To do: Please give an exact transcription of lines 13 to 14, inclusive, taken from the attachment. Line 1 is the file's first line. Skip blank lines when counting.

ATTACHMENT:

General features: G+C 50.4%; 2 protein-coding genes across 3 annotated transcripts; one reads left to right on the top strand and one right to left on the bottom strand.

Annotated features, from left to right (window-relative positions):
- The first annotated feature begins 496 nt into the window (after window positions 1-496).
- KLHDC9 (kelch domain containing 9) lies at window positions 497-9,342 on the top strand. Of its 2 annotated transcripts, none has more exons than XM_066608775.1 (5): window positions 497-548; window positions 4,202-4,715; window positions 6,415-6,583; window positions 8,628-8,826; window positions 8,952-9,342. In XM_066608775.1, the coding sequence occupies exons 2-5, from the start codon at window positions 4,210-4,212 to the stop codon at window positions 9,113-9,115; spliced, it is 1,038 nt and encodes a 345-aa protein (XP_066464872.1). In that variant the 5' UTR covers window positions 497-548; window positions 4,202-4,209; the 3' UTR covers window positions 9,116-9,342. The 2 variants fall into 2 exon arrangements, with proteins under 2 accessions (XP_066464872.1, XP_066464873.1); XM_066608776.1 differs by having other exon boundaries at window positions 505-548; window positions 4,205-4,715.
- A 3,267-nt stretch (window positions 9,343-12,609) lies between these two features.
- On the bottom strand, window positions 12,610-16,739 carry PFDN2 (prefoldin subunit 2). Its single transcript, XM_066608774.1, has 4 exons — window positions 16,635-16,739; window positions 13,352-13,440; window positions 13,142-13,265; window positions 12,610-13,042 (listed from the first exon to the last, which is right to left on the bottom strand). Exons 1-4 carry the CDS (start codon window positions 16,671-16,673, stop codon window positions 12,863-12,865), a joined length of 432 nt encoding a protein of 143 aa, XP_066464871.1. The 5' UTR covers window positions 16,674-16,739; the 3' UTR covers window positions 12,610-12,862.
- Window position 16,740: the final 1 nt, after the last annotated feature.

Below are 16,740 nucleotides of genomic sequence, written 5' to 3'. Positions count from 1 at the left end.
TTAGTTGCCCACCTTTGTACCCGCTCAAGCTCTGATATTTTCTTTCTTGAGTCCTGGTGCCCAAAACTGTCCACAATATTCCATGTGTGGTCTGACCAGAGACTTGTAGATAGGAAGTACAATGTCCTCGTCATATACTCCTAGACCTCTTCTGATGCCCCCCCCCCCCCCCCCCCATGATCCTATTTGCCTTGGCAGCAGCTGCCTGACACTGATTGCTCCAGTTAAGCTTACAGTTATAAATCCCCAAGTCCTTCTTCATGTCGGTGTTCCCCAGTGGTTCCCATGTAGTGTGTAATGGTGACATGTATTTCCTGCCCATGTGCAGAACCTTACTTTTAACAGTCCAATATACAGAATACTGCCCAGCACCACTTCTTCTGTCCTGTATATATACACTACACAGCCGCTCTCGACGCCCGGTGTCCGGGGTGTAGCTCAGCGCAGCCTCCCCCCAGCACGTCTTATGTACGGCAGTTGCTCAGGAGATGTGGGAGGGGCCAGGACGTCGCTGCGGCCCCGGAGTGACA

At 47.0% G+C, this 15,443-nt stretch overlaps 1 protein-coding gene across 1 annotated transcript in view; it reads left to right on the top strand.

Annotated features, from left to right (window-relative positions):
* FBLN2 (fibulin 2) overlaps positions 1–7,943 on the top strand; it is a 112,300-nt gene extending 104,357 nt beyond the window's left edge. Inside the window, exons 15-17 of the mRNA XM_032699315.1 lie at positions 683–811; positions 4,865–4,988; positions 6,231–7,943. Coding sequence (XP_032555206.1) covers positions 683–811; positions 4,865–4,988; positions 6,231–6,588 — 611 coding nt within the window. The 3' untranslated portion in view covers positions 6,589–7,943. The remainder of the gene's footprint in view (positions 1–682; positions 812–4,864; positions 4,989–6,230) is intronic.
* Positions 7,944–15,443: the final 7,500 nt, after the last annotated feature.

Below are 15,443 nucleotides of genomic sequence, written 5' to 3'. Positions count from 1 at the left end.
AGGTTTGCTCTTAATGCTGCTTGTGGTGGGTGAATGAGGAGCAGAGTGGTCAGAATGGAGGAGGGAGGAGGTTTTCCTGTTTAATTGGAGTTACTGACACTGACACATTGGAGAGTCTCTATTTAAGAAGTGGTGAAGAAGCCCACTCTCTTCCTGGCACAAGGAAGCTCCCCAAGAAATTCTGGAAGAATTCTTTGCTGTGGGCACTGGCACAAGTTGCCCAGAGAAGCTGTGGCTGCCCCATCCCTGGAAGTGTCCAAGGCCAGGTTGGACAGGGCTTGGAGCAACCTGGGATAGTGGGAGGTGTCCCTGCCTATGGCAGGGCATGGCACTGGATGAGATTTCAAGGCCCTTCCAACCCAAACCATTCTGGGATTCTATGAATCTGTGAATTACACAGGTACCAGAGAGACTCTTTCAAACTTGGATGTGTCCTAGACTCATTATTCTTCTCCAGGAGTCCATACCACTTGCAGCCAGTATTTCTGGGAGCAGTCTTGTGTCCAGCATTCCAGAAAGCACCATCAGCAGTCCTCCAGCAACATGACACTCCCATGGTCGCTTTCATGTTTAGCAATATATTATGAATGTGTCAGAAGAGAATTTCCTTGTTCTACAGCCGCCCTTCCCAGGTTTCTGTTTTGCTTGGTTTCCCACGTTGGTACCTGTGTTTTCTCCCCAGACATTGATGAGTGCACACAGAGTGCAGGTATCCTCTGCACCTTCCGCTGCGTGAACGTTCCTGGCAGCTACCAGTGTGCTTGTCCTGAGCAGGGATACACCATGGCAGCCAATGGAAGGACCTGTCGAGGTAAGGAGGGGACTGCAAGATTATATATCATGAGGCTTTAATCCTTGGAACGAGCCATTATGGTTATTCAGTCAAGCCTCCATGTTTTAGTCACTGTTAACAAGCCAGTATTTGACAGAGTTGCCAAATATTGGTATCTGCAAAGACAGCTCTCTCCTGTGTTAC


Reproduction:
* Positions 7,944–15,443: the final 7,500 nt, after the last annotated feature.

Below are 15,443 nucleotides of genomic sequence, written 5' to 3'. Positions count from 1 at the left end.